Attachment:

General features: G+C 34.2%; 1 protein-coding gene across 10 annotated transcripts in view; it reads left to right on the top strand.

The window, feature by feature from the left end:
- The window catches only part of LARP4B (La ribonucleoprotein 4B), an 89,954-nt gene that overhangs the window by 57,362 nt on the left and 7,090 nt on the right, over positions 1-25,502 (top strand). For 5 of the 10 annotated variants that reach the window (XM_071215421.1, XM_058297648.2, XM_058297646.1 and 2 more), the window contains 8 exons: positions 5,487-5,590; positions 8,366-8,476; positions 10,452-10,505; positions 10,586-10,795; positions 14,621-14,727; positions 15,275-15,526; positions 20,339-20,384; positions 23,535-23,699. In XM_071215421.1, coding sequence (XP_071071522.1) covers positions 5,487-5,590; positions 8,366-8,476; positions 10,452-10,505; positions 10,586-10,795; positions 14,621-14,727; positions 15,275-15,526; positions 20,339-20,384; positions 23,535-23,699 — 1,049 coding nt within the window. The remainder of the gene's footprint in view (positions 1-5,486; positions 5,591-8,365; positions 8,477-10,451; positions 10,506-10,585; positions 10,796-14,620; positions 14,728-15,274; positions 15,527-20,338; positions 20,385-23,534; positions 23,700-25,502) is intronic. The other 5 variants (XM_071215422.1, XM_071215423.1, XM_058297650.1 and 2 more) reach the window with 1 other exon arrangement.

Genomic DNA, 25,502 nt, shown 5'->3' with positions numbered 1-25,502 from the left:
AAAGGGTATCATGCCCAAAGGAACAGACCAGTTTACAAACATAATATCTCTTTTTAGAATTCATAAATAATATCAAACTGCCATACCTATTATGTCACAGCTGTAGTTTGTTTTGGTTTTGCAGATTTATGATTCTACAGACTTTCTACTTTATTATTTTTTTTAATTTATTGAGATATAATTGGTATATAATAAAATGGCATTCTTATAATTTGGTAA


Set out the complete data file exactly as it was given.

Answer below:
General features: G+C 34.2%; 1 protein-coding gene across 10 annotated transcripts in view; it reads left to right on the top strand.

The window, feature by feature from the left end:
- The window catches only part of LARP4B (La ribonucleoprotein 4B), an 89,954-nt gene that overhangs the window by 57,362 nt on the left and 7,090 nt on the right, over positions 1-25,502 (top strand). For 5 of the 10 annotated variants that reach the window (XM_071215421.1, XM_058297648.2, XM_058297646.1 and 2 more), the window contains 8 exons: positions 5,487-5,590; positions 8,366-8,476; positions 10,452-10,505; positions 10,586-10,795; positions 14,621-14,727; positions 15,275-15,526; positions 20,339-20,384; positions 23,535-23,699. In XM_071215421.1, coding sequence (XP_071071522.1) covers positions 5,487-5,590; positions 8,366-8,476; positions 10,452-10,505; positions 10,586-10,795; positions 14,621-14,727; positions 15,275-15,526; positions 20,339-20,384; positions 23,535-23,699 — 1,049 coding nt within the window. The remainder of the gene's footprint in view (positions 1-5,486; positions 5,591-8,365; positions 8,477-10,451; positions 10,506-10,585; positions 10,796-14,620; positions 14,728-15,274; positions 15,527-20,338; positions 20,385-23,534; positions 23,700-25,502) is intronic. The other 5 variants (XM_071215422.1, XM_071215423.1, XM_058297650.1 and 2 more) reach the window with 1 other exon arrangement.

Genomic DNA, 25,502 nt, shown 5'->3' with positions numbered 1-25,502 from the left:
AAAGGGTATCATGCCCAAAGGAACAGACCAGTTTACAAACATAATATCTCTTTTTAGAATTCATAAATAATATCAAACTGCCATACCTATTATGTCACAGCTGTAGTTTGTTTTGGTTTTGCAGATTTATGATTCTACAGACTTTCTACTTTATTATTTTTTTTAATTTATTGAGATATAATTGGTATATAATAAAATGGCATTCTTATAATTTGGTAA